Sucrose attenuates a negative electroencephalographic response to an aversive stimulus for newborns.
ABSTRACT Reports that sweet taste calms crying in newborns and is analgesic against the pain caused by a heel lance served as the basis for this study. Electroencephalographic (EEG) activity, heart rate activity, and infants' facial behaviors were recorded before and after a noninvasive, but noxious, heelstroke (procedure from the Brazelton Neonatal Behavior Assessment Scale). In a randomized and controlled trial, 34 newborns were administered 2 mL of water or sucrose solution before the heelstroke. Frontal EEG asymmetry scores were computed, and power in the 3 to 6 Hz frequency band was analyzed. Infants who received water showed increased relative right frontal EEG activation from baseline to the post-heelstroke phase, a pattern that typifies negative affect. The EEG of infants in the sucrose group did not change. Heart rate increased rapidly in both groups during the heelstroke phase. However, after the heelstroke, the heart rate of infants who received sucrose returned to baseline, whereas the heart rate of infants who tasted water remained elevated. During the heelstroke, the infants in the water group cried and grimaced twice as long as the infants in the sucrose group. These findings add to the growing literature showing that sucrose attenuates newborns' negative response to aversive or noxious stimuli.
[show abstract] [hide abstract]
ABSTRACT: The current study aimed to characterize changes in EEG-related measures after noxious stimuli in neonates and to assess their potential utility as measures of pain and/or discomfort during neonatal intensive care. Seventy-two healthy term infants were investigated: Twenty-eight had a non-skin-breaking pin-prick on the heel, randomized to receive either oral glucose (n = 16) or water (n = 12) before the stimulus. Twenty-one infants were studied during a venous blood sample from the dorsum of the hand, 23 infants during a capillary heel stick. Behavioral pain responses were assessed with the Premature Infant Pain Profile Scale. The stimulus evoked a significant increase in higher frequency components (10-30 Hz) which also correlated to behavioral measures. The frontotemporal localization of the increased activity with frequency bands similar to electromuscular artifacts and the relation to behavioral measures confirmed that this activity corresponds to an increase in muscle tone. There was no change in frontal EEG asymmetry in any of the groups. The present results indicate that responses in cortical activity recorded by EEG are not useful for clinical assessment of infants' responses to noxious stimuli.Pediatric Research 07/2008; 64(4):429-34. · 2.70 Impact Factor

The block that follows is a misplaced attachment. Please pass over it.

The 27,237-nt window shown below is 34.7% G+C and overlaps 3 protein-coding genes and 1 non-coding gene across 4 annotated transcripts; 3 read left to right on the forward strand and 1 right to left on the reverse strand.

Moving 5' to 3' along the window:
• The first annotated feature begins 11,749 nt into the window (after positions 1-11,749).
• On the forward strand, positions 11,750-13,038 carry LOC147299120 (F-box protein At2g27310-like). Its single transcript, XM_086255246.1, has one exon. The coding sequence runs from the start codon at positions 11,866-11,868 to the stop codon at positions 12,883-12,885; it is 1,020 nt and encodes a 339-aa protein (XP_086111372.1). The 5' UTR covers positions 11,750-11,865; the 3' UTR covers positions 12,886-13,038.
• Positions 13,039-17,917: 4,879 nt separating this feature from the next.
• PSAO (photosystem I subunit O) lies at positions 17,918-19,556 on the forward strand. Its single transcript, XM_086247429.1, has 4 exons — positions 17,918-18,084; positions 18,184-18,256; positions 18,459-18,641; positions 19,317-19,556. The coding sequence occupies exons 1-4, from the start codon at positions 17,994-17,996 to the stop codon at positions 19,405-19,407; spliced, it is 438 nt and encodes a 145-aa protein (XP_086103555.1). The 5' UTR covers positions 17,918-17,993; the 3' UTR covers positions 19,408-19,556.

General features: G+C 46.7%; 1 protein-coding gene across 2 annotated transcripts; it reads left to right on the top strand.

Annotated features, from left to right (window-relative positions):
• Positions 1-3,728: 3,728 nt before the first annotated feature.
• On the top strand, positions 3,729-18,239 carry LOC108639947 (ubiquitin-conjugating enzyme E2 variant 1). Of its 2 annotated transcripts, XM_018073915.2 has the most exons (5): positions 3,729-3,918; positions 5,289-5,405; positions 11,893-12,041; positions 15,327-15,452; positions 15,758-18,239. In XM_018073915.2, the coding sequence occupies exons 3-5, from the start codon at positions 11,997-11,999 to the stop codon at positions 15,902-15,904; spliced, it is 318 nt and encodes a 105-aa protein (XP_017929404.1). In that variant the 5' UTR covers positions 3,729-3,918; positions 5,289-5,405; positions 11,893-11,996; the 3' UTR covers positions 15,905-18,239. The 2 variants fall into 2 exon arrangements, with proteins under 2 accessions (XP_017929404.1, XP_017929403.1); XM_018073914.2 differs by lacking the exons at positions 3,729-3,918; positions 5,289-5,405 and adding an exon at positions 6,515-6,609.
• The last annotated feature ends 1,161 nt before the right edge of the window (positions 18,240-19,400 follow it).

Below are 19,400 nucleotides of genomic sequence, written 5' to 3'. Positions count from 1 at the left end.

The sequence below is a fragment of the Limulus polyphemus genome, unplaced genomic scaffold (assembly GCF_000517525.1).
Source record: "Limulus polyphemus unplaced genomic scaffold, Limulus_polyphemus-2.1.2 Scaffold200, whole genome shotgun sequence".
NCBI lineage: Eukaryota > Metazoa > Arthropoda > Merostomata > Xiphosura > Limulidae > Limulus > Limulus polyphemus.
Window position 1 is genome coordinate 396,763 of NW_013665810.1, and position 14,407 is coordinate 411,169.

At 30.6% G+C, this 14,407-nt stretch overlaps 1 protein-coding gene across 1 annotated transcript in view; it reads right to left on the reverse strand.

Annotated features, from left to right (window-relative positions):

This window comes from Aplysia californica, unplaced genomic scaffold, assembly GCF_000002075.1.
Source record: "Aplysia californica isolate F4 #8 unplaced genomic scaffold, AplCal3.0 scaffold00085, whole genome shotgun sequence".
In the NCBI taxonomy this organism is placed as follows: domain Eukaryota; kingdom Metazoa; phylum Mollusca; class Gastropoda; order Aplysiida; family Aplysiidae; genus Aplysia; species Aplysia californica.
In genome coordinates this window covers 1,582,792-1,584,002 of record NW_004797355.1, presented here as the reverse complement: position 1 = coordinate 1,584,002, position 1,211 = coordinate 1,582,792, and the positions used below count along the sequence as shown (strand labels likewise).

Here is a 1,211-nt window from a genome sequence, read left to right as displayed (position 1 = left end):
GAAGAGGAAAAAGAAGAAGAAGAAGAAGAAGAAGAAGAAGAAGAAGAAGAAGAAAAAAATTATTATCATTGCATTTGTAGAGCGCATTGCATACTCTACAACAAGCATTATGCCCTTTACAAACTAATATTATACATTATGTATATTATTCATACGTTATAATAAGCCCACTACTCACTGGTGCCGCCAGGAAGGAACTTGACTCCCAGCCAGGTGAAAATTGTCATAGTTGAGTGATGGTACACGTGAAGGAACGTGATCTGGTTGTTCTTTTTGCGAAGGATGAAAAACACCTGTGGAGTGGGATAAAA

[show abstract] [hide abstract]
ABSTRACT: Although over 40 methods of pain assessment in infants are available for use in clinical practice, unrecognized and under-treated pain remains one of the most commonly reported problems within the Neonatal Intensive Care Units. A number of factors have been found to account for differences in the robustness of the pain response in neonates of varying gestational ages. Discrepancies between behavioral and physiological pain indicators have also been reported. With newer technologies, there is an opportunity not only to verify infant pain perception, but these tools may allow an identification of which of the observed indicators are most sensitive in particular clinical situations. The current controversies regarding pain assessment in preterm and term infants are reviewed to define the most important issues and to develop a dialogue for future directions.Seminars in Perinatology 11/2007; 31(5):283-8. · 2.99 Impact Factor